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Tips to avoid overspending in the school holidays

After what has been an especially turbulent year, the arrival of the summer school holidays from mid-December signals a time of recovery, relaxation and renewal for many. But for some, especially families where mom and/or dad are working straight through the festive period, it can also ignite feelings of anxiety and financial stress.

Ask any parent: it’s easy to overspend when the kids are out of school, since it can be a struggle to find ways to keep them safe and entertained for such a long stretch of time. Of course, the festive season also has its own unique expenses, including buying presents for family members, and thank-you gifts for schoolteachers and other caregivers.

And while your child is likely to have many suggestions on how to spend your hard-earned cash this summer holiday, it’s important that you stand your ground and do not allow yourself to be guilted into overspending. You may even wish to turn this period into a fun, financial learning opportunity.

With the above in mind, here are a few ideas on how to proactively avoid overspending during the school holidays, and lighten your financial burden, so that you can start the New Year with your best financial foot forward.

Focus on meaningful activities
It’s not hard to find fun things to do in the holidays, but when trying to stick to a budget, a good approach is to plan activities that have more emotional meaning and value attached to them, rather than costly outings.

For example, this could be visiting friends and family at their homes or having a picnic out in nature, instead of going to a fancy restaurant.

Likewise, supporting local entrepreneurs and small businesses at Christmas markets could be more cost effective – and entertaining – than doing your gift shopping at large chain stores, with the added benefit of helping your community directly.

Be selective
Not everything you do over the festive season needs to have a rand value attached to it, or else you may risk blowing your holiday budget prematurely.

Try giving your child a daily or weekly activity or gift budget at the beginning of the holiday, then work together to devise a calendar that spaces out your paid activities over an agreed timeframe.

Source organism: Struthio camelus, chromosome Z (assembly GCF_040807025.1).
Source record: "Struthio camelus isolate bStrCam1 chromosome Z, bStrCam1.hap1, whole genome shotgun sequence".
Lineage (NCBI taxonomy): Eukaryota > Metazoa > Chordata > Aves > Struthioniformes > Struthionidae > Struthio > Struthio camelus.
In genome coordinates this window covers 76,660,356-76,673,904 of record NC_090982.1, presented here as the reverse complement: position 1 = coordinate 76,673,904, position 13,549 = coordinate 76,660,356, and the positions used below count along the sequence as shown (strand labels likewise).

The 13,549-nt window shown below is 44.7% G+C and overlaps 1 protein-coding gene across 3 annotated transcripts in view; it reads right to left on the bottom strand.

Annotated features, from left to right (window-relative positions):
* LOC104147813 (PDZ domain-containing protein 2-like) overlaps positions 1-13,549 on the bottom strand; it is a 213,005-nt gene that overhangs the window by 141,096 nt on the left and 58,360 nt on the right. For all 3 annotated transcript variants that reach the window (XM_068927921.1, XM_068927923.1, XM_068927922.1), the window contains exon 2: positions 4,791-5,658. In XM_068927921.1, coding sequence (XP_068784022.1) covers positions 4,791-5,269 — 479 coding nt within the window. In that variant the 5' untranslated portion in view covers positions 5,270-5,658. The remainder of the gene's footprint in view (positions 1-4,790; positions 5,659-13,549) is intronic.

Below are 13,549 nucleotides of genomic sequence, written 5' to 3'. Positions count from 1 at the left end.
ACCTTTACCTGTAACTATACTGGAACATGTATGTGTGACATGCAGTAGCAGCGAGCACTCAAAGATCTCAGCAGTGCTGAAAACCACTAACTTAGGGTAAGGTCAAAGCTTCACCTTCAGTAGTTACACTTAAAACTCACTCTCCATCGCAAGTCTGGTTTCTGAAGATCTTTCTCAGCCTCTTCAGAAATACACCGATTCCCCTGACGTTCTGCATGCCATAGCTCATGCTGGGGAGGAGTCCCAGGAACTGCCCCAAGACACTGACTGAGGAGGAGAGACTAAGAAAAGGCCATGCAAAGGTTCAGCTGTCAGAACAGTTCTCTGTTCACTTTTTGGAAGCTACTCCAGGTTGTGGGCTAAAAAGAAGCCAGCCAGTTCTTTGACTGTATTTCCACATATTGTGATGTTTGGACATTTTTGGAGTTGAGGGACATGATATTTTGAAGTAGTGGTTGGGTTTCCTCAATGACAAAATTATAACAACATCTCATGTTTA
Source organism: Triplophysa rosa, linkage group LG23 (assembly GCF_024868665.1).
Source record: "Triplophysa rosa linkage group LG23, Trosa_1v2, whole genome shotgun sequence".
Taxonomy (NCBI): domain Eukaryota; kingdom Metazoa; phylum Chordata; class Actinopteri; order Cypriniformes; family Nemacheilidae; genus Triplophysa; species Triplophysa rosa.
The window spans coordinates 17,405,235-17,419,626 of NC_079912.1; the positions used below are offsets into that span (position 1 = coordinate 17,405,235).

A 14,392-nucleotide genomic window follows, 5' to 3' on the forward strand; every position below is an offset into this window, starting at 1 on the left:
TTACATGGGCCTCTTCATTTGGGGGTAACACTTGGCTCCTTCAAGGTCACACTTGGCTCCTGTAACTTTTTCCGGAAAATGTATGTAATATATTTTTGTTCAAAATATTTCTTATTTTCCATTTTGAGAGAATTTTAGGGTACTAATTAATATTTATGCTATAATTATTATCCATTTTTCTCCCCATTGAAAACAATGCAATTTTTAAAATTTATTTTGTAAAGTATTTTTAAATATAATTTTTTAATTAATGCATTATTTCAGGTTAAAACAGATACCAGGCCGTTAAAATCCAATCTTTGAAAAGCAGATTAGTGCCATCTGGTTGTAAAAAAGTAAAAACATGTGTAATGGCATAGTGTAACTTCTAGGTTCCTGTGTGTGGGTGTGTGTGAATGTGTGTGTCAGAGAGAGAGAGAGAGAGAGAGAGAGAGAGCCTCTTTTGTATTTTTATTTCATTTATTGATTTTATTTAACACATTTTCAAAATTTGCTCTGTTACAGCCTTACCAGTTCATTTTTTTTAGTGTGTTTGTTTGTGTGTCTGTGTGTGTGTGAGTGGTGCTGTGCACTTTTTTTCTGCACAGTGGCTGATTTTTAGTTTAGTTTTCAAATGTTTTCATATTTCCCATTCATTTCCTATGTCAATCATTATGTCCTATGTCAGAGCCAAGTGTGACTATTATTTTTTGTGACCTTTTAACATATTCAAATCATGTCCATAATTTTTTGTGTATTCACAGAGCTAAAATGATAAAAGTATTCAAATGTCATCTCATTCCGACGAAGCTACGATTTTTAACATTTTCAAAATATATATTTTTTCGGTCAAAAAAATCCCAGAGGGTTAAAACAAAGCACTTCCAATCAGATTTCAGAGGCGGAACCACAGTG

Fill in the gaps with free, fun pursuits like camping in the back yard, or going to the beach or the forest for the as a family day.

Give the gift of investing
One step up from creating a holiday budget and calendar is to use the holiday time to broach the idea of investing. For example, you may wish to open a unit trust on behalf of your child as a present, one that is aimed at a big future holiday, such as a trip to the Kruger National Park, which usually requires booking at least one year in advance.

In doing this, you can start to teach them investment concepts such as compound interest, as well as risks versus reward and investing for the long-term (especially as it could take some time before they see any real payoffs, due to the small amounts they’ll likely to be putting in).

Keep your child in the loop, so that they see both the downs and ups of the market, and learn that this is usual.

At the same time, they can enjoy the anticipation of a special activity or reward while putting money aside, and learn the art of patience – one of the keys to successful investing.

Another option to consider could be opening a tax-free unit trust with your child in their name as a tax-effective way to save for the longer term. If you don’t already have one for yourself, you’re not taking full advantage of the ways the SA government has put in place to make investing more rewarding for everyone. Compounding tax-free returns over the years can make a significant difference to your investment values versus a “standard” unit trust.

Lynn Bolin is head of communications at M&G Investments.


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